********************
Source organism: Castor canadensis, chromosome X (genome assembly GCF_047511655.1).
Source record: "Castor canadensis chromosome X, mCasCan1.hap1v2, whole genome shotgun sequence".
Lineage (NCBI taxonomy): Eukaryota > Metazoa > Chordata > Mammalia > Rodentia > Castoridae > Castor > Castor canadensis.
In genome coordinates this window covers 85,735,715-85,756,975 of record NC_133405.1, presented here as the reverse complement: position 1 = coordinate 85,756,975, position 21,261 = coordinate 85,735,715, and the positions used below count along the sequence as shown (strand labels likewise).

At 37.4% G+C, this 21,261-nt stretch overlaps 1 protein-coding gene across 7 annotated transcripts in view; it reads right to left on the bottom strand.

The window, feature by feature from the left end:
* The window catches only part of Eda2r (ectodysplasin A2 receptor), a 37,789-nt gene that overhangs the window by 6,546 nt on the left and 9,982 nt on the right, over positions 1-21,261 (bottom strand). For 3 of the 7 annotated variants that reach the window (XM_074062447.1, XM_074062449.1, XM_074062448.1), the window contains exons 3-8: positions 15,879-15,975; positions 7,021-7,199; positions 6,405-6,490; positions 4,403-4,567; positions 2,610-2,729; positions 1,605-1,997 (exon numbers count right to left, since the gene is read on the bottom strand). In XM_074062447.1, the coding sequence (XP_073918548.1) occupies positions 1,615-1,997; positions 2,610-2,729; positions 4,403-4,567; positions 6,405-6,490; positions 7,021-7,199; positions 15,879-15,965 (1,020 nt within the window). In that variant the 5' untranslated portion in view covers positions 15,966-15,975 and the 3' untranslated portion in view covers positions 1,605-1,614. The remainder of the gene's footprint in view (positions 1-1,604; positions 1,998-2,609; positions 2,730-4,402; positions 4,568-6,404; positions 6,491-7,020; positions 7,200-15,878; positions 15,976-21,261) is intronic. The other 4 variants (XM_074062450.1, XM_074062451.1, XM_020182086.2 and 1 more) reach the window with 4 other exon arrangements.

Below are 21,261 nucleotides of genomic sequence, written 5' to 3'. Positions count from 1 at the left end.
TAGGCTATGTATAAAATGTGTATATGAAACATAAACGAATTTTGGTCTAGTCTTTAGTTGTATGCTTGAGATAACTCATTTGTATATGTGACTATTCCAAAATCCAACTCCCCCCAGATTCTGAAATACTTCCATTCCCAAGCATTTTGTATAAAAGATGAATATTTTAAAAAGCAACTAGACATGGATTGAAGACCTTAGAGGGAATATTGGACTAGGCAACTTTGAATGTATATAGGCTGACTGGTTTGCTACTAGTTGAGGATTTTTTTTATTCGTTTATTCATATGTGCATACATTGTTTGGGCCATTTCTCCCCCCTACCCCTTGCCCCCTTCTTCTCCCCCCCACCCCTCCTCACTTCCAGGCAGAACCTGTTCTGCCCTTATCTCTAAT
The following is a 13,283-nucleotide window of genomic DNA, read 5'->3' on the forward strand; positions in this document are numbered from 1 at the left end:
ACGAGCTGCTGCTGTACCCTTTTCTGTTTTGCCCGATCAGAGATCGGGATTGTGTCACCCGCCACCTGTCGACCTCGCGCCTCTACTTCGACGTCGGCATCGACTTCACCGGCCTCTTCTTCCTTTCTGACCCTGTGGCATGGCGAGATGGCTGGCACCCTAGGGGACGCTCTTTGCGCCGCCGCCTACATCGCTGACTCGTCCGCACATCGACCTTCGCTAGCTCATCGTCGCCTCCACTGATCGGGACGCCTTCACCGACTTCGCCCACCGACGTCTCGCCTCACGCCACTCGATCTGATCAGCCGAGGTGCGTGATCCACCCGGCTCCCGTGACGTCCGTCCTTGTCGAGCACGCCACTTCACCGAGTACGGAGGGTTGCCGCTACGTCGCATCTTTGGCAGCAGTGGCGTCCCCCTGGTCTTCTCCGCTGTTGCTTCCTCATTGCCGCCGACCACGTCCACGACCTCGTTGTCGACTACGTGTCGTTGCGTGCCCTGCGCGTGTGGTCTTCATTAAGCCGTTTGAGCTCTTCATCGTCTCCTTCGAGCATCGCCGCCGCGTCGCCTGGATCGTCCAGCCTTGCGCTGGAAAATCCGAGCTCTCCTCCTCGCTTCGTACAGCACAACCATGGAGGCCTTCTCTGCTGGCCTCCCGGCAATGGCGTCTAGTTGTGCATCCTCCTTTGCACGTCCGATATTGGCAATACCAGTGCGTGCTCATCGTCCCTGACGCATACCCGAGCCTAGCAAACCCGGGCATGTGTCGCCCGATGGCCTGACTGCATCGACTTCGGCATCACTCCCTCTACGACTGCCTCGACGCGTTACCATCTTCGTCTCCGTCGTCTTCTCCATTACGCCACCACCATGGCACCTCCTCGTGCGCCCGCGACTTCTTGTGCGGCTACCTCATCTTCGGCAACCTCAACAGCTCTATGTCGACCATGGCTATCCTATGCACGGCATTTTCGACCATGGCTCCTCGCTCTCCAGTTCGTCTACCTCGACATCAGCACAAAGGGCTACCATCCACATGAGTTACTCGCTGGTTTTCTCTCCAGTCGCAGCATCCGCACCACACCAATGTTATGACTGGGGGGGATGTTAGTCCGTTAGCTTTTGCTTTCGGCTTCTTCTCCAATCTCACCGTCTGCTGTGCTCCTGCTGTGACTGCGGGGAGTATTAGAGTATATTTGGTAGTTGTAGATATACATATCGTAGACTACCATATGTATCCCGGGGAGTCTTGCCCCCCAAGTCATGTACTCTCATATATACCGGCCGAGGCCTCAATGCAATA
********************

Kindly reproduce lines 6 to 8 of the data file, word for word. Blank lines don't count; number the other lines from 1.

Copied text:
The window, feature by feature from the left end:
* The window catches only part of Eda2r (ectodysplasin A2 receptor), a 37,789-nt gene that overhangs the window by 6,546 nt on the left and 9,982 nt on the right, over positions 1-21,261 (bottom strand). For 3 of the 7 annotated variants that reach the window (XM_074062447.1, XM_074062449.1, XM_074062448.1), the window contains exons 3-8: positions 15,879-15,975; positions 7,021-7,199; positions 6,405-6,490; positions 4,403-4,567; positions 2,610-2,729; positions 1,605-1,997 (exon numbers count right to left, since the gene is read on the bottom strand). In XM_074062447.1, the coding sequence (XP_073918548.1) occupies positions 1,615-1,997; positions 2,610-2,729; positions 4,403-4,567; positions 6,405-6,490; positions 7,021-7,199; positions 15,879-15,965 (1,020 nt within the window). In that variant the 5' untranslated portion in view covers positions 15,966-15,975 and the 3' untranslated portion in view covers positions 1,605-1,614. The remainder of the gene's footprint in view (positions 1-1,604; positions 1,998-2,609; positions 2,730-4,402; positions 4,568-6,404; positions 6,491-7,020; positions 7,200-15,878; positions 15,976-21,261) is intronic. The other 4 variants (XM_074062450.1, XM_074062451.1, XM_020182086.2 and 1 more) reach the window with 4 other exon arrangements.

Below are 21,261 nucleotides of genomic sequence, written 5' to 3'. Positions count from 1 at the left end.